The successful completion of many Pharmacopeial tests and assays requires adjustment to or maintenance of a specified pH by the addition of buffer solutions. In pH measurements, standard buffer solutions are required for reference purposes. For convenience, the preparation of these solutions is in some instances described in the sections in which their use is specified; i.e., five separate phosphate buffers are described under AntibioticsMicrobial Assays 81, and several miscellaneous single-purpose solutions are described in the individual monographs.
A solution is said to be buffered if it resists changes in the activity of an ion on the addition of substances that are expected to change the activity of that ion. Buffers are substances or combinations of substances that impart this resistance to a solution. Buffered solutions are systems in which the ion is in equilibrium with substances capable of removing or releasing the ion.
Buffer capacity refers to the amount of material that may be added to a solution without causing a significant change in ion activity. It is defined as the ratio of acid or base added (in gram-equivalents per liter) to the change in pH (in pH units). The capacity of a buffered solution is adjusted to the conditions of use, usually by adjustment of the concentrations of buffer substances.
Buffers are used to establish and maintain an ion activity within narrow limits. The most common systems are used (a) to establish hydrogen-ion activity for the calibration of pH meters, (b) in the preparation of dosage forms that approach isotonicity, (c) in analytical procedures, and (d) to maintain stability of various dosage forms. Buffers used in physiological systems are carefully chosen so as not to interfere with pharmacological activity of the medicament or normal function of the organism. It is essential that buffers used in chemical analysis be compatible with the substance determined and the reagents used.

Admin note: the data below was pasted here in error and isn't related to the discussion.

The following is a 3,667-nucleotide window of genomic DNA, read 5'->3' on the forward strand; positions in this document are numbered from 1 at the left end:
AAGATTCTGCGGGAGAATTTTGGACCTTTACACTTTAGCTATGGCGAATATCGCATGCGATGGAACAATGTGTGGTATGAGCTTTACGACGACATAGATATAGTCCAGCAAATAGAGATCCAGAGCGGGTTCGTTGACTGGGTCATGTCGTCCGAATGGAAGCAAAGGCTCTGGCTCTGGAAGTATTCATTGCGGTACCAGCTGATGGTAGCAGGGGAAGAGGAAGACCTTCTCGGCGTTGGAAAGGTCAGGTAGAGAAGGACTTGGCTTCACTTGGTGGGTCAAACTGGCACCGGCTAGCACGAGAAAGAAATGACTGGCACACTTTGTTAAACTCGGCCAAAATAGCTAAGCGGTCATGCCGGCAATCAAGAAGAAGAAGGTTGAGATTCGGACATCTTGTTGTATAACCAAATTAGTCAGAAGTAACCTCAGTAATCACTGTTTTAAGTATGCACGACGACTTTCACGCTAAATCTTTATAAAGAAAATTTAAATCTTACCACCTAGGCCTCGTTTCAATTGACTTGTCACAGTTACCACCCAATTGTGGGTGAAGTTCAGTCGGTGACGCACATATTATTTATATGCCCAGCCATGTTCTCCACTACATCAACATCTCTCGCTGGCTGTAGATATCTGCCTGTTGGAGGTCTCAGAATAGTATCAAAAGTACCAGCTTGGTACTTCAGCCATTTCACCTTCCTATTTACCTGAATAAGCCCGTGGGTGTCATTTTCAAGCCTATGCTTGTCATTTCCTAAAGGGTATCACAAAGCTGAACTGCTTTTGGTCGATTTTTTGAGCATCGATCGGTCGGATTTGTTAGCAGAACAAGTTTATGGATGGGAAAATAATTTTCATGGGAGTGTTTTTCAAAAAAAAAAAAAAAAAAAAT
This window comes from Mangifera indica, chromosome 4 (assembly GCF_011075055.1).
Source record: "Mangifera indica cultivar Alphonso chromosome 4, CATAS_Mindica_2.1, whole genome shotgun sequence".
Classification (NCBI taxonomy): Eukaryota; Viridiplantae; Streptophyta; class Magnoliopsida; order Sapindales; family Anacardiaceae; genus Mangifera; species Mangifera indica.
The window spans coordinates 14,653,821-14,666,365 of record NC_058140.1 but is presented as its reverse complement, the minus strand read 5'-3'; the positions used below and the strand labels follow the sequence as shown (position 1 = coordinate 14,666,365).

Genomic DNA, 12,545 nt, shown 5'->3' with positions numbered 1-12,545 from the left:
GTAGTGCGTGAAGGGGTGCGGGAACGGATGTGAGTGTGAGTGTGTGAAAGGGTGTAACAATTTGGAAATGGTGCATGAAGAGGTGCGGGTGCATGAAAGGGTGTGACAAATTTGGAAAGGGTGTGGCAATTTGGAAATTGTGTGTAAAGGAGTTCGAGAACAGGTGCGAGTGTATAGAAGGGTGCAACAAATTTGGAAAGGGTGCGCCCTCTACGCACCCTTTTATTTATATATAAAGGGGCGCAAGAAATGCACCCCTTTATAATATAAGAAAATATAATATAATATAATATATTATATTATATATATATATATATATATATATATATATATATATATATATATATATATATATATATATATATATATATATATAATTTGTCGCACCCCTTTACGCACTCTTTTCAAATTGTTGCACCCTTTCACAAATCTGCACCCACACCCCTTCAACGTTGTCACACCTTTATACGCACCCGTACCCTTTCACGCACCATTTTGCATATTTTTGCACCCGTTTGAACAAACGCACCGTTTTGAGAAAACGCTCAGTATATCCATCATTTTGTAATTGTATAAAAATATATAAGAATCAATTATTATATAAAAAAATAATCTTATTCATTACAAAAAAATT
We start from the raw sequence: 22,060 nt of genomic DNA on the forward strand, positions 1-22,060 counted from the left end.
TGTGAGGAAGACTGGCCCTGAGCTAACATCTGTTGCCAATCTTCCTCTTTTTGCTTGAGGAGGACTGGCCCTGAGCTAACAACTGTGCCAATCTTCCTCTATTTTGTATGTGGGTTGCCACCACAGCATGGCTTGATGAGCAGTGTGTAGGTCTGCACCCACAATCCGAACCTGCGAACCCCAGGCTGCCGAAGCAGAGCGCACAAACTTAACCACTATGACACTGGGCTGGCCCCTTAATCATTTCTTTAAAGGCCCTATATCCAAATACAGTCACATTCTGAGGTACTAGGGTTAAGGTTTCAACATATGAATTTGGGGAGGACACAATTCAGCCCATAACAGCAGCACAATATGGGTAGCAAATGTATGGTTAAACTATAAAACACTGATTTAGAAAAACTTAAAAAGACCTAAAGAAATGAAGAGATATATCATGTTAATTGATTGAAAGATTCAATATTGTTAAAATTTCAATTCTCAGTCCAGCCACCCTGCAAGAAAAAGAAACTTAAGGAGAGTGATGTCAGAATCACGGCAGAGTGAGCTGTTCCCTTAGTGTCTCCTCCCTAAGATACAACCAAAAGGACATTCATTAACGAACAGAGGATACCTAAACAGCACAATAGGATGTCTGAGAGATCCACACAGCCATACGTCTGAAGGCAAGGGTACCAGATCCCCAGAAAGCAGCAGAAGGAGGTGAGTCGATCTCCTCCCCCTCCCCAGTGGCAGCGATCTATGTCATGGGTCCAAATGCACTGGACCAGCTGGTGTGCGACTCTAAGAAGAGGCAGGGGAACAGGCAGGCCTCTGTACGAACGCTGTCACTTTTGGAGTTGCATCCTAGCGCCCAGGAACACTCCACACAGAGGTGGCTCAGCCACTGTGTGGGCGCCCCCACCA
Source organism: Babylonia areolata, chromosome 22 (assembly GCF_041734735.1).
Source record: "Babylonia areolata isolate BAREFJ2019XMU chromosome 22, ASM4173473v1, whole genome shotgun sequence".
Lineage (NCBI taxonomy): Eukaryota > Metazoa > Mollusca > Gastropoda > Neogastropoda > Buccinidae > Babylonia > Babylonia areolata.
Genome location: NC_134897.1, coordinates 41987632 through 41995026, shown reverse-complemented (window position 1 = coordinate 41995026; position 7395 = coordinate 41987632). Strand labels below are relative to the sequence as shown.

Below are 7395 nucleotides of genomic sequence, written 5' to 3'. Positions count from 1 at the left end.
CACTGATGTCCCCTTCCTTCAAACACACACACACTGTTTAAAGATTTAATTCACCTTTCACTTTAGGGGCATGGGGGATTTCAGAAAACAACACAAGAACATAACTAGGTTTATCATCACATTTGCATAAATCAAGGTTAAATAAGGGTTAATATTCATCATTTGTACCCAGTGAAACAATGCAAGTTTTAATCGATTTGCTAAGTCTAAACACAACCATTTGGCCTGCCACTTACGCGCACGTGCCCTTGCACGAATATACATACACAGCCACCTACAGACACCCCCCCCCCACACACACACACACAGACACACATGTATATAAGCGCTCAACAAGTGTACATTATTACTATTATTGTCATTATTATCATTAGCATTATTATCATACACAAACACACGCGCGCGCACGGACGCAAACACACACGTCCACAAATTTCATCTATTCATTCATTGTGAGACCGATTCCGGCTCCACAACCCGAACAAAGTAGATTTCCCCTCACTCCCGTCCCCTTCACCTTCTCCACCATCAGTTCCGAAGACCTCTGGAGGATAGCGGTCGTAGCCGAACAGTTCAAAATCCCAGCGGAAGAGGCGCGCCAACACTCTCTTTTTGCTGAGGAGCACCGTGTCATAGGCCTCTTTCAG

Standard Buffer Solutions Standard solutions of definite pH are readily available in buffer solutions prepared from the appropriate reagents. In addition, buffer solutions, buffer tablets, and buffer solids may be obtained from commercial sources in convenient prepackaged form. Such preparations are available for the entire working range in pharmaceutical analysis, but are not recommended for pH meter standardization (see pH 791).
The required reagents are described in the section, Reagents. Previously dry the crystalline reagents, except the boric acid, at 110 to 120 for 1 hour.
noteWhere water is specified for solution or dilution of test substances in pH determinations, use carbon dioxide-free water.
Store the prepared solutions in chemically resistant, tight containers such as Type I glass bottles. Use the solutions within 3 months.
Standard Buffer Solutions for various ranges between pH 1.2 and 10.0 may be prepared by appropriate combinations of the solutions described herein, used in the proportions shown in the accompanying table. The volumes shown in the table are for 200 mL of buffer solution, except that the volumes shown for Acetate Buffer are used to prepare 1000 mL of buffer solution.